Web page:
1891 N. Plano Road
Richardson, TX 75081
They take pride in their food at Taqueria El Fuego. They gladly reveal that their tacos are dressed simply with cilantro and onions, that their corn tortillas are hand-made, and that they make all six of their salsas and their pico de gallo fresh every day. There’s nothing particularly fancy about the restaurant itself – it’s clean and colorful, but it’s not very big. They don’t seem to mind that, though. It’s something a little deeper than the facade: it’s that the Manrique family is proud that their food is an authentic representation of their heritage, their original home of Mexico City.
“When my dad came here, he went to all these places that said they were Mexican food, and he was like ‘I’ve never eaten anything like this in Mexico before! And it wasn’t – it was Tex-Mex,” recalls Ayax Manrique, whose parents Aquilas and Marguerita founded Taqueria El Fuego seven years ago. “So eventually he started this restaurant so he could bring the real flavors of Mexico here.”
And it is those flavors of Mexico that permeate this little strip-mall space, from the decor right down to the corn tortillas they make in the restaurant. Marguerita and her sister Norma do all the cooking in the small kitchen behind the register, and Ayax tends the register every day while Aquilas tends to the operations. It is a family-run restaurant in the truest sense of the word, where they all play an indispensible role in bringing the diner the most authentic Mexican cuisine possible, be it tacos, enchiladas, sopas, or any other number of dishes from Mexico.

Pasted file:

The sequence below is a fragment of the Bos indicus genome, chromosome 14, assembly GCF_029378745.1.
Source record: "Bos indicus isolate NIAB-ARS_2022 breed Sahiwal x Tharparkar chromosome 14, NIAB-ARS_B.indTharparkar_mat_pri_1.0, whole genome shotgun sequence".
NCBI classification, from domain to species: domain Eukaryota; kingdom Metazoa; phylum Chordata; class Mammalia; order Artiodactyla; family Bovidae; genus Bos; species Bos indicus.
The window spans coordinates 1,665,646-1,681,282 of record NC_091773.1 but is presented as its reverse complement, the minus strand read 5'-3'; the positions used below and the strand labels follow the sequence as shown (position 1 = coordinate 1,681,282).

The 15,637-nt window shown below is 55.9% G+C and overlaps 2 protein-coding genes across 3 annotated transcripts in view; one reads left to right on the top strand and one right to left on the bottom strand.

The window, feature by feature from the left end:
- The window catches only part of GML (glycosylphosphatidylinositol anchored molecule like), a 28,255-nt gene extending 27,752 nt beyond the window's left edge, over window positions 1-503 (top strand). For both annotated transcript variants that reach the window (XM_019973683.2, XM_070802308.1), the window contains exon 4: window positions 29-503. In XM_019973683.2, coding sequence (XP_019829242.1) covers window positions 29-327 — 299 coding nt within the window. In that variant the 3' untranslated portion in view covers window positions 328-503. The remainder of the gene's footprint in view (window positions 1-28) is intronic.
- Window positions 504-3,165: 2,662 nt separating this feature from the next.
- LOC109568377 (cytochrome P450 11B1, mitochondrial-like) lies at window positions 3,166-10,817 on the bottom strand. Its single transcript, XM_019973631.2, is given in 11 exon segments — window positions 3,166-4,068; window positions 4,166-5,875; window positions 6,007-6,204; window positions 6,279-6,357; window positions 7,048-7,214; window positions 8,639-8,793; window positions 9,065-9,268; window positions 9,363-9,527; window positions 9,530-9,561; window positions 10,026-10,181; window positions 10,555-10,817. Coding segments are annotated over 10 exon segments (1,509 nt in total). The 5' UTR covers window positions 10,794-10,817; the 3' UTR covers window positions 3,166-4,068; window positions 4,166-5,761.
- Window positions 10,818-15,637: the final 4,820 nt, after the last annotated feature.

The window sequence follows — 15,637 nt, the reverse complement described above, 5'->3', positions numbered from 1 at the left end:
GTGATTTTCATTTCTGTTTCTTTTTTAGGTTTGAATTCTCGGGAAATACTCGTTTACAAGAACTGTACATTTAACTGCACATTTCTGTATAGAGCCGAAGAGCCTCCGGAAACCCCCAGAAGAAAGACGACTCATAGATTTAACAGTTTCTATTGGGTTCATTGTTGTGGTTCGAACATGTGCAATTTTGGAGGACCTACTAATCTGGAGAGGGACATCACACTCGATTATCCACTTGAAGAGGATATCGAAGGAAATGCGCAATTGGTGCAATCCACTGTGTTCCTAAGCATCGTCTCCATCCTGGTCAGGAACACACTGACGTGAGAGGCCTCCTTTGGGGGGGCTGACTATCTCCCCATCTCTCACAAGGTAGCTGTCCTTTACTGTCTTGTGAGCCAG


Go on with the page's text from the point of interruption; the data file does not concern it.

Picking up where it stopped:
“Taqueria usually means it’s just a taco joint, but my dad knows a lot of the different regions, so he wanted to be able to give people different things from all over Mexico,” Ayax says. “So people will come in and think that we’re just a taco place, and then see all the things like gorditas, sopas and all that and be a little surprised.”
But it’s the tacos that truly set Taqueria El Fuego apart.
The smaller style of the Mexico City Taco doesn’t prevent Marguerita and Norma from serving ample doses of the seasoned meats on the homemade tortillas, and they’re liberal with their doses of cilantro and onions, the two traditional toppings of Mexico City. The salsa bar provides some truly outstanding options to top it all off, and at $1.75 per taco, a hungry customer can leave happy at around $5.00.
“Tacos can be good without being stuffed with eight fancy different ingredients,” Ayax says. “Of course, we’ll make it how the customer wants it, and if they want sour cream or something like that, we’ll add it, but we try to serve it like you would get it in Mexico City.”
It may seem strange to those who live outside of Dallas to hear that there aren’t a whole lot of Mexican food places around, and with places like Mi Cocina and El Fenix dotting just about every corner, that confusion is understandable. But when it comes to the difference between Mexican and Tex-Mex, Ayax knows the perfect anecdote to illustrate the difference.
“We will have a lot of Latinos that will come in and say ‘This is what my mom used to make,” he says.
And the rest of us should be glad we’ve got someone in town to make it for us.